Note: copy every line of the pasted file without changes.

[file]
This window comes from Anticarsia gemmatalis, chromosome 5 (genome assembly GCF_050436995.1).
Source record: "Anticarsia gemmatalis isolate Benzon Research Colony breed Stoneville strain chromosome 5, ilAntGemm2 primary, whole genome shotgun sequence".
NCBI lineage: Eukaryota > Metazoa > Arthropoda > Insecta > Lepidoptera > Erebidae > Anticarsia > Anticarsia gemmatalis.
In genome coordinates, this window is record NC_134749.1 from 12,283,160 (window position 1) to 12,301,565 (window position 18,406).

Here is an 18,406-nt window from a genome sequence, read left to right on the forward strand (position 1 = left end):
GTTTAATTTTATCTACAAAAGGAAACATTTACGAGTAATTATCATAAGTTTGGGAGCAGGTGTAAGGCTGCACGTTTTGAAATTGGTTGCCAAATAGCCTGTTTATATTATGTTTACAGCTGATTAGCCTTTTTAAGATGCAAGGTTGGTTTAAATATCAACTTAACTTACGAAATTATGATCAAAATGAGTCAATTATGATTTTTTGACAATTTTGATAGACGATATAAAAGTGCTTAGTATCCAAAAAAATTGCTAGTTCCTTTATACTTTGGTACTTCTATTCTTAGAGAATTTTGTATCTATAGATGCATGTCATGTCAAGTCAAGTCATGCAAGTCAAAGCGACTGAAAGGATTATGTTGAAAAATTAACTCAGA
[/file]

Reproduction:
This window comes from Anticarsia gemmatalis, chromosome 5 (genome assembly GCF_050436995.1).
Source record: "Anticarsia gemmatalis isolate Benzon Research Colony breed Stoneville strain chromosome 5, ilAntGemm2 primary, whole genome shotgun sequence".
NCBI lineage: Eukaryota > Metazoa > Arthropoda > Insecta > Lepidoptera > Erebidae > Anticarsia > Anticarsia gemmatalis.
In genome coordinates, this window is record NC_134749.1 from 12,283,160 (window position 1) to 12,301,565 (window position 18,406).

Here is an 18,406-nt window from a genome sequence, read left to right on the forward strand (position 1 = left end):
GTTTAATTTTATCTACAAAAGGAAACATTTACGAGTAATTATCATAAGTTTGGGAGCAGGTGTAAGGCTGCACGTTTTGAAATTGGTTGCCAAATAGCCTGTTTATATTATGTTTACAGCTGATTAGCCTTTTTAAGATGCAAGGTTGGTTTAAATATCAACTTAACTTACGAAATTATGATCAAAATGAGTCAATTATGATTTTTTGACAATTTTGATAGACGATATAAAAGTGCTTAGTATCCAAAAAAATTGCTAGTTCCTTTATACTTTGGTACTTCTATTCTTAGAGAATTTTGTATCTATAGATGCATGTCATGTCAAGTCAAGTCATGCAAGTCAAAGCGACTGAAAGGATTATGTTGAAAAATTAACTCAGA